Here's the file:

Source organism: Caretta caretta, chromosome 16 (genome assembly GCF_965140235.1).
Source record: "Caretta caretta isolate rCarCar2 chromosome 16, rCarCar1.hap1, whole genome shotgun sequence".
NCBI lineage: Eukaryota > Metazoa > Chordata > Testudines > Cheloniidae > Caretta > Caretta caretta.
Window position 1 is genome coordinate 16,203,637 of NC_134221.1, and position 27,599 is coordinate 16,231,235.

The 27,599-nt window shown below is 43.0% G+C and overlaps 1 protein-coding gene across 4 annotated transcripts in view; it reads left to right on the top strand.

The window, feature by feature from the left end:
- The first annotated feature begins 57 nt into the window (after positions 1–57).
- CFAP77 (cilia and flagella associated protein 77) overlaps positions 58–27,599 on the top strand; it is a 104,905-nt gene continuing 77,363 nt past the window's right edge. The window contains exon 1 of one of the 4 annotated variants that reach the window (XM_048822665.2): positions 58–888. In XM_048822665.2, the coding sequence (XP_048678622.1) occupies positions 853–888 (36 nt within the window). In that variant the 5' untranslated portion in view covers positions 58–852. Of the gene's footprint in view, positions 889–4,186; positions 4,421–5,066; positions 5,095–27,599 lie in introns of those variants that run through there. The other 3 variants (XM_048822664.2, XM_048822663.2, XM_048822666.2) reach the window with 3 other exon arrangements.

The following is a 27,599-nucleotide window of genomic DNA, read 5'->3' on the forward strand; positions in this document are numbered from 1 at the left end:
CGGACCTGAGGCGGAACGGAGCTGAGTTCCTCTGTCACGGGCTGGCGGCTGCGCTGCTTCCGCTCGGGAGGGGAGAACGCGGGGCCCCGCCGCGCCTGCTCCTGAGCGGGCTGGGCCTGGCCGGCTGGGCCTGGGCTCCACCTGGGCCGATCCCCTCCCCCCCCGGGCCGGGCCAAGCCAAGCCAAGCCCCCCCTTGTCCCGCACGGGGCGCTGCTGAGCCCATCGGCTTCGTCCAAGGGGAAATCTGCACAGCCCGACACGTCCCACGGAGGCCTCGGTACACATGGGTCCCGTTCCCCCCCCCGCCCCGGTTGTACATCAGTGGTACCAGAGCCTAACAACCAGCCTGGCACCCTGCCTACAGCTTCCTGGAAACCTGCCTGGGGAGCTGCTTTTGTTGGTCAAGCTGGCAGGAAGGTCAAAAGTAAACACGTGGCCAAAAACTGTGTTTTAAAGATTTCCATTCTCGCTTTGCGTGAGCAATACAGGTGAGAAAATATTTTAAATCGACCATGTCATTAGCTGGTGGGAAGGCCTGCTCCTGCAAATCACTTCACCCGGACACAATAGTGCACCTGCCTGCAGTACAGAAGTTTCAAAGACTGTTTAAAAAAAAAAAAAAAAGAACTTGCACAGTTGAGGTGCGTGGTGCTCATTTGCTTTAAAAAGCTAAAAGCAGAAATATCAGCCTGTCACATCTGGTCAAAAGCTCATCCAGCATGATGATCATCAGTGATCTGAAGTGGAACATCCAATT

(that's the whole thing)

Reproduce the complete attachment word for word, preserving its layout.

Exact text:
Source organism: Caretta caretta, chromosome 16 (genome assembly GCF_965140235.1).
Source record: "Caretta caretta isolate rCarCar2 chromosome 16, rCarCar1.hap1, whole genome shotgun sequence".
NCBI lineage: Eukaryota > Metazoa > Chordata > Testudines > Cheloniidae > Caretta > Caretta caretta.
Window position 1 is genome coordinate 16,203,637 of NC_134221.1, and position 27,599 is coordinate 16,231,235.

The 27,599-nt window shown below is 43.0% G+C and overlaps 1 protein-coding gene across 4 annotated transcripts in view; it reads left to right on the top strand.

The window, feature by feature from the left end:
- The first annotated feature begins 57 nt into the window (after positions 1–57).
- CFAP77 (cilia and flagella associated protein 77) overlaps positions 58–27,599 on the top strand; it is a 104,905-nt gene continuing 77,363 nt past the window's right edge. The window contains exon 1 of one of the 4 annotated variants that reach the window (XM_048822665.2): positions 58–888. In XM_048822665.2, the coding sequence (XP_048678622.1) occupies positions 853–888 (36 nt within the window). In that variant the 5' untranslated portion in view covers positions 58–852. Of the gene's footprint in view, positions 889–4,186; positions 4,421–5,066; positions 5,095–27,599 lie in introns of those variants that run through there. The other 3 variants (XM_048822664.2, XM_048822663.2, XM_048822666.2) reach the window with 3 other exon arrangements.

The following is a 27,599-nucleotide window of genomic DNA, read 5'->3' on the forward strand; positions in this document are numbered from 1 at the left end:
CGGACCTGAGGCGGAACGGAGCTGAGTTCCTCTGTCACGGGCTGGCGGCTGCGCTGCTTCCGCTCGGGAGGGGAGAACGCGGGGCCCCGCCGCGCCTGCTCCTGAGCGGGCTGGGCCTGGCCGGCTGGGCCTGGGCTCCACCTGGGCCGATCCCCTCCCCCCCCGGGCCGGGCCAAGCCAAGCCAAGCCCCCCCTTGTCCCGCACGGGGCGCTGCTGAGCCCATCGGCTTCGTCCAAGGGGAAATCTGCACAGCCCGACACGTCCCACGGAGGCCTCGGTACACATGGGTCCCGTTCCCCCCCCCGCCCCGGTTGTACATCAGTGGTACCAGAGCCTAACAACCAGCCTGGCACCCTGCCTACAGCTTCCTGGAAACCTGCCTGGGGAGCTGCTTTTGTTGGTCAAGCTGGCAGGAAGGTCAAAAGTAAACACGTGGCCAAAAACTGTGTTTTAAAGATTTCCATTCTCGCTTTGCGTGAGCAATACAGGTGAGAAAATATTTTAAATCGACCATGTCATTAGCTGGTGGGAAGGCCTGCTCCTGCAAATCACTTCACCCGGACACAATAGTGCACCTGCCTGCAGTACAGAAGTTTCAAAGACTGTTTAAAAAAAAAAAAAAAAGAACTTGCACAGTTGAGGTGCGTGGTGCTCATTTGCTTTAAAAAGCTAAAAGCAGAAATATCAGCCTGTCACATCTGGTCAAAAGCTCATCCAGCATGATGATCATCAGTGATCTGAAGTGGAACATCCAATT